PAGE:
HEK293 cells were maintained at 37 °C / 5% CO2 in complete media (DMEM supplemented with 10% FBS, 2 mM L-glutamine, 100 units/mL penicillin, and 100 µg/mL streptomycin). Cells were cotransfected with 3 µg receptor cDNA plasmid and 3 µg pCRE/lacZ reporter plasmid  using Lipofectamine 2000. Six hours after adding DNA-Lipofectamine 2000 complexes, media was replaced with complete media containing 20 µM indomethacin and 5 mM sodium butyrate. Cells were allowed to recover for 18 to 24 hours before being plated in 96-well plates (5 × 104 cells/well) for the reporter assay and 100 mm dishes to prepare membranes. Cells were incubated for an additional 24 to 48 hours, until confluence was reached.
HEK293 cells in 96-well plates cotransfected with HAmEP3γ receptor plasmid and pCRE/lacZ reporter plasmid were incubated with prostaglandin E2 (1 nM – 1 µM) in Opti-MEM containing 5 mM sodium butyrate and 20 µM indomethacin. After cells were stimulated with agonist for 6 hours, media was aspirated and cells were washed with phosphate-buffered saline (PBS). Cells were incubated for 10 minutes at room temperature in 25 µL of lysis buffer (10 mM sodium phosphate, 0.2 mM MgSO4, and 10 µM MnCl2, pH 8.0). Assay plates were developed as described . Concentration response curves to prostaglandin E2 were determined by measuring relative enzyme activity as absorbance at 570 nm on Multiskan Ascent plate reader (Thermo Labsystems, Waltham, MA).
Total cell membranes from HEK293 transfectants used in CRE/LacZ assays described above were prepared as described . Membranes (5 – 10 µg) were incubated with [3H]PGE2 (0.25 – 8 nM) in 200 µL of binding buffer (25 mM potassium phosphate, 1 mM EDTA, and 10 mM MgCl2, pH 6.2) for 2 hours at 30 °C. Nonspecific binding was determined in the presence of the unlabeled EP1/3 selective agonist sulprostone (5 µM). Binding reactions were terminated and radioactivity was quantified as previously described .
Cells transfected with HAmEP3γ receptor plasmids were plated 18 hours post-transfection at a density of 2 × 105 cells/well in poly-D-lysine coated 24-well plates in media containing 20 µM indomethacin and 5 mM sodium butyrate 24 hours prior to assay. Cells were washed with ice-cold 0.5 % FBS in PBS. Cells were incubated with [3H]PGE2 (5 nM) in the presence and absence of unlabeled sulprostone (5 µM) for 2 hours on ice. Cells were washed twice with ice-cold PBS and lysed with 0.1 M NaOH. Cell surface radioligand binding was quantified by liquid scintillation counting.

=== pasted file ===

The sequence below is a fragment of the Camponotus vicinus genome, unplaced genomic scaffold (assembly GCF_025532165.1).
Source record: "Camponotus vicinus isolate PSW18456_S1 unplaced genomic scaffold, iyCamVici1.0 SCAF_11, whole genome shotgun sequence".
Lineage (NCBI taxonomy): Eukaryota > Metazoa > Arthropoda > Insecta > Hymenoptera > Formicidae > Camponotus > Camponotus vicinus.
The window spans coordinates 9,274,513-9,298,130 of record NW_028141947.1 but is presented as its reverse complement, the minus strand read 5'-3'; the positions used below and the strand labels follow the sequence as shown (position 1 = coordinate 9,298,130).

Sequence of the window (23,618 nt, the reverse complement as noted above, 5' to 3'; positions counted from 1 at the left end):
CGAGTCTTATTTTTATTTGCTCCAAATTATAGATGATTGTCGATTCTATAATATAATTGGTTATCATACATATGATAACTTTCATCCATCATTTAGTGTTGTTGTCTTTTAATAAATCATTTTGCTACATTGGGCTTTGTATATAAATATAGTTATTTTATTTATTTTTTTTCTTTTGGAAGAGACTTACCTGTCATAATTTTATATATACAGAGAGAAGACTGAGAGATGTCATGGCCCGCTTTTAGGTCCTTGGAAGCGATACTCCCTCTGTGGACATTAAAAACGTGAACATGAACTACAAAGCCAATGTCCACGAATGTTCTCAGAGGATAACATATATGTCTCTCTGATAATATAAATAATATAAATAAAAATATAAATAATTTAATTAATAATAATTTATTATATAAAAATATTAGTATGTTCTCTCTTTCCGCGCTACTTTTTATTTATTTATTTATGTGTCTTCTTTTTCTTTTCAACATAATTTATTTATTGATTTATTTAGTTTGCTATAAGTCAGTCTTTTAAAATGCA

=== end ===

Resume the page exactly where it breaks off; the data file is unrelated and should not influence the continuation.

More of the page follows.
Transfected cells were plated in poly-D-lysine-coated 24-well plates at a density of 2 × 105 cells/well in media containing 20 µM indomethacin and 5 mM sodium butyrate 24 hours prior to assay. Cells were washed with PBS and fixed with 250 µL of 3.7 % formalin in Tris-buffered saline (TBS) for 5 minutes at 23 °C and washed with TBS. Cells were blocked with 1 % BSA in TBS for 30 minutes at 23 °C. HA-tagged EP3 receptor was detected by incubation of cells with mouse anti-HA antibody (1:1000 in 1 % BSA) for 1 hour at 23 °C. Cells were washed with TBS and blocked with 1 % BSA in TBS for 15 minutes at 23 °C. HRP-conjugated goat anti-mouse antibody (1:1000 in 1 % BSA) was added to cells for 1 hour at 23 °C. Cells were washed with TBS and developed using HRP substrate kit as prescribed with the exception of using 300 µL of substrate and stop solutions per well.
To determine the functional importance of each cysteine residue of the mouse EP3 gamma (mEP3γ) receptor (Figure 1), ligand binding and signaling characteristics were determined for each of 13 cysteine-to-alanine point mutants of HA-tagged wild-type mEP3γ transiently expressed in HEK293 cells. Signal transduction for each mutant was evaluated by a cell-based CRE reporter assay for mEP3γ activation [33,34]. As observed previously for the rabbit EP3 receptor, agonist activation of the mouse EP3 receptor lead to a dose dependent increase in CRE reporter activity . Each receptor bearing a cysteine-to-alanine mutation (e.g. C24A) was similarly able to transduce an agonist-stimulated reporter signal, with the exception of receptors with mutations at C107 or C184 (Figure 2).
Radioligand binding affinity (KD) and receptor density (Bmax) for wild-type mEP3γ and each mutant receptor were determined from saturation binding isotherms on broken-cell membranes prepared from transiently transfected HEK293 cells. Radioligand binding was undetectable from two mutant receptors, C107A and C184A, suggesting that if expressed these receptors have KD values at least 50-fold weaker than wild-type, below the limit of detection (Figure 3). Other receptors had no significant decrease in affinity for [3H]PGE2 (Table 2). Although as determined by radioligand binding, variation of receptor density in these transient transfectants was statistically significant for many of the mutant receptors, only three of the mutants (C68A, C270A, and C301A) displayed dramatically reduced binding levels, indicative of reduced receptor expression. The lowest receptor Bmax detected was observed with receptors bearing either C270A or C301A mutations, suggesting that the lower limit of detection in the radioligand-binding assay is at least at this level of protein expression, 0.3 pmol/mg. This is approximately 4 % of the Bmax observed for wild type receptors (6.9 pmol/mg; Table 2). To evaluate surface expression of nonfunctional mutant receptors, cell surface ELISA was performed. The N-terminal HA-tag epitope of mutants C107A and C184A was detected at the cell surface by ELISA, although at significantly attenuated levels as compared to cells expressing HA-tagged wild-type receptor (Figure 4A). The level of ELISA signal of the mutant receptors was approximately 12 % and 20 % of that observed for the wild-type receptor. We further assessed the ability of the mutant receptors to bind radioligand at the cell surface in intact cells. Cell surface radioligand binding was undetectable however, suggesting that the population of C107A and C184A receptors that were trafficked to the cell surface was unable to bind ligand (Figure 4B).